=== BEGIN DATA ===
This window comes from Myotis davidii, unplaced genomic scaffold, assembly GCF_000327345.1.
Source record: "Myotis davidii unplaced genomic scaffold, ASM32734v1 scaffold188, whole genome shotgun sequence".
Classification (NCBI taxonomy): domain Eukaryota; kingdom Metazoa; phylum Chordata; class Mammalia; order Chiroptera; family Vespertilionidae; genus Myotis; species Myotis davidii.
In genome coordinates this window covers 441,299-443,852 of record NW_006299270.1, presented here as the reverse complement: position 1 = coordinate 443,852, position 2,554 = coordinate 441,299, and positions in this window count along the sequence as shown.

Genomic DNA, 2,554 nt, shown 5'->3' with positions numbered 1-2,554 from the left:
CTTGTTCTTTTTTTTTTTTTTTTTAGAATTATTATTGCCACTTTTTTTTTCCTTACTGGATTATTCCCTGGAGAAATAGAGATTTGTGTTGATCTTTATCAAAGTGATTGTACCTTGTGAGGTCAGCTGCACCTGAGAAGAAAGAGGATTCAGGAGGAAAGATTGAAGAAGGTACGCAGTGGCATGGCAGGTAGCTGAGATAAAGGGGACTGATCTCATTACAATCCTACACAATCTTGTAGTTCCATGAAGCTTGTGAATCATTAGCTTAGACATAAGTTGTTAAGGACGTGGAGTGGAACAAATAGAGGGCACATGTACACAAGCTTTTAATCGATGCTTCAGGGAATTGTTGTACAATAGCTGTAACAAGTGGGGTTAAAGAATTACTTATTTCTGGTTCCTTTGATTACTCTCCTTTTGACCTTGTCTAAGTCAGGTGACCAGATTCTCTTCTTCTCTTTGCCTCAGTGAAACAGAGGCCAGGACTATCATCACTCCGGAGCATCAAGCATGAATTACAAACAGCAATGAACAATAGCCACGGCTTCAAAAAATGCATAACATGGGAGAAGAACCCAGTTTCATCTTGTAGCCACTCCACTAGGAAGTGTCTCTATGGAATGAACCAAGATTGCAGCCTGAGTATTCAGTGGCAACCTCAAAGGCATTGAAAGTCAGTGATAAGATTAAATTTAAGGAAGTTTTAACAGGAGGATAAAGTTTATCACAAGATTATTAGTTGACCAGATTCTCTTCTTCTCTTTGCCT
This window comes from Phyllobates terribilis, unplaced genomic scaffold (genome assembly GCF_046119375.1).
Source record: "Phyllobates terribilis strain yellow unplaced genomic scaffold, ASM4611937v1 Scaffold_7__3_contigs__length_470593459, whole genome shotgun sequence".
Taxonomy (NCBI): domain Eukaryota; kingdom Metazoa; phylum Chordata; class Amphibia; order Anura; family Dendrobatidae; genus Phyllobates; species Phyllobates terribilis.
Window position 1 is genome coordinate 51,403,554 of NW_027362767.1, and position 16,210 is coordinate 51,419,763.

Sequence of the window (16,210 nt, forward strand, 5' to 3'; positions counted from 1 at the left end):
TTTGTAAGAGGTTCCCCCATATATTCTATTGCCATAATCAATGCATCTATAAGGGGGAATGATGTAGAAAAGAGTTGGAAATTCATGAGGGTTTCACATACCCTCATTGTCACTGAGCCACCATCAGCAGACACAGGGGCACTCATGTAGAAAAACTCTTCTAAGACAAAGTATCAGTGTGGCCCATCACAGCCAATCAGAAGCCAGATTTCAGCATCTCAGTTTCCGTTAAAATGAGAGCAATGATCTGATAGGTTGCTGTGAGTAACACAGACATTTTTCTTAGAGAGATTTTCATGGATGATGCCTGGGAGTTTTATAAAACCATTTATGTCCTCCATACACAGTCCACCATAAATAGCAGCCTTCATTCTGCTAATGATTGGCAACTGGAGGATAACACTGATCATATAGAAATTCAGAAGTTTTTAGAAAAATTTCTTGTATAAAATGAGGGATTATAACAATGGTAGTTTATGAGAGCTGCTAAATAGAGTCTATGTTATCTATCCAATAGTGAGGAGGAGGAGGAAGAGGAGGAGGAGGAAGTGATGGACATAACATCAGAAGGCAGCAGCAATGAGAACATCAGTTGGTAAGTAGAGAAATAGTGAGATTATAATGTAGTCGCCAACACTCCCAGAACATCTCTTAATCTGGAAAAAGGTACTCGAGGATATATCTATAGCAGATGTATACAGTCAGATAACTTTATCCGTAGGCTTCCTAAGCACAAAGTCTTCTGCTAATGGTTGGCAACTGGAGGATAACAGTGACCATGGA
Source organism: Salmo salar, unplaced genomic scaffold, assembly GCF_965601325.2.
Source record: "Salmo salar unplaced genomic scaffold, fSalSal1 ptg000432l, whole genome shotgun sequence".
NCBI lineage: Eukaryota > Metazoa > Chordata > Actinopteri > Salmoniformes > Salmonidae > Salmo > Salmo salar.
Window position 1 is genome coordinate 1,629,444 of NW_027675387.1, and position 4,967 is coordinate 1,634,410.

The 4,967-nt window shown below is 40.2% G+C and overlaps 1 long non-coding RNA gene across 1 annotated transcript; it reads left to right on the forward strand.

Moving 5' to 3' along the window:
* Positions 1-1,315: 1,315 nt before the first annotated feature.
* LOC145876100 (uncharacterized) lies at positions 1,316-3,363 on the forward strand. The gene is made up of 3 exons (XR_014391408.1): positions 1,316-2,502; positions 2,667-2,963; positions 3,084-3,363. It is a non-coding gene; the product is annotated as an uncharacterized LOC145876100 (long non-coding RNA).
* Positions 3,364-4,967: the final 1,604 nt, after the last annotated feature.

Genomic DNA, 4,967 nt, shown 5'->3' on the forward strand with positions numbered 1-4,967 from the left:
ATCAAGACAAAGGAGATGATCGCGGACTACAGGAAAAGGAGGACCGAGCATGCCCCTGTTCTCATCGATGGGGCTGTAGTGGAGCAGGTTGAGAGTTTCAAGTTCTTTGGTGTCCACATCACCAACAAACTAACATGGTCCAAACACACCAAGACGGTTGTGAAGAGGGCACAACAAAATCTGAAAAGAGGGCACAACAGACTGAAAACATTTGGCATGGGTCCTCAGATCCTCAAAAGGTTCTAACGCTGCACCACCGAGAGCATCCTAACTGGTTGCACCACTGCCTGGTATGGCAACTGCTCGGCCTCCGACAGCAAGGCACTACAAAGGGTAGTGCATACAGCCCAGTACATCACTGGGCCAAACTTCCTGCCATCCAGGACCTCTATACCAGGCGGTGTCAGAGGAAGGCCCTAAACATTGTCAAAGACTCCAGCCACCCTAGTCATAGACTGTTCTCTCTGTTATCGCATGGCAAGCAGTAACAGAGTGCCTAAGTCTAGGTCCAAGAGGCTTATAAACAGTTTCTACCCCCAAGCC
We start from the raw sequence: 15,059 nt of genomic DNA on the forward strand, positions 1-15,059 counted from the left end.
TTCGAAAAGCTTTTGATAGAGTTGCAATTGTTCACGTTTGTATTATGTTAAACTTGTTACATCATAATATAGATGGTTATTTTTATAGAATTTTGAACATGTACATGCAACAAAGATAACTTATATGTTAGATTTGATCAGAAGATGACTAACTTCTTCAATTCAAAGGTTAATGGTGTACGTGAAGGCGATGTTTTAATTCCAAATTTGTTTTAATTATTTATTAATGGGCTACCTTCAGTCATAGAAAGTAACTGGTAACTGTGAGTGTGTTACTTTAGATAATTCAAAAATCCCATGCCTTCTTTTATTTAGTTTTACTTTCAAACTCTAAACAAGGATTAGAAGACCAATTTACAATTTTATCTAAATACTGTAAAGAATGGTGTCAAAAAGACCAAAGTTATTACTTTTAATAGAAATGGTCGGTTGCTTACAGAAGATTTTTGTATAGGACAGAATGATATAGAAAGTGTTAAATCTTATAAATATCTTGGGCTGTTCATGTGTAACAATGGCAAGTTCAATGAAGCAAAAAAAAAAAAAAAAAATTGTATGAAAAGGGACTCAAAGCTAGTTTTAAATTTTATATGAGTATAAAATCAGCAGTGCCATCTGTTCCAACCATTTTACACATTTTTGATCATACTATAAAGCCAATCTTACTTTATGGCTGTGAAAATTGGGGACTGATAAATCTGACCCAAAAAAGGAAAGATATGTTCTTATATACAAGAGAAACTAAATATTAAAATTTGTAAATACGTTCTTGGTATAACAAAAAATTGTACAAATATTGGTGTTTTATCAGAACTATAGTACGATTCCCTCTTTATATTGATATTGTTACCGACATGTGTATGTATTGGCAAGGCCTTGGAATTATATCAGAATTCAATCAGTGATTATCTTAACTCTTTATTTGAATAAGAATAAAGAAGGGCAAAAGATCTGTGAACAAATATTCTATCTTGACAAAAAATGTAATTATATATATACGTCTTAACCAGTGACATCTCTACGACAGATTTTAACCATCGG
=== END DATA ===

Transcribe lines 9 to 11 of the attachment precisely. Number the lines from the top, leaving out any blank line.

Taxonomy (NCBI): domain Eukaryota; kingdom Metazoa; phylum Chordata; class Amphibia; order Anura; family Dendrobatidae; genus Phyllobates; species Phyllobates terribilis.
Window position 1 is genome coordinate 51,403,554 of NW_027362767.1, and position 16,210 is coordinate 51,419,763.

Sequence of the window (16,210 nt, forward strand, 5' to 3'; positions counted from 1 at the left end):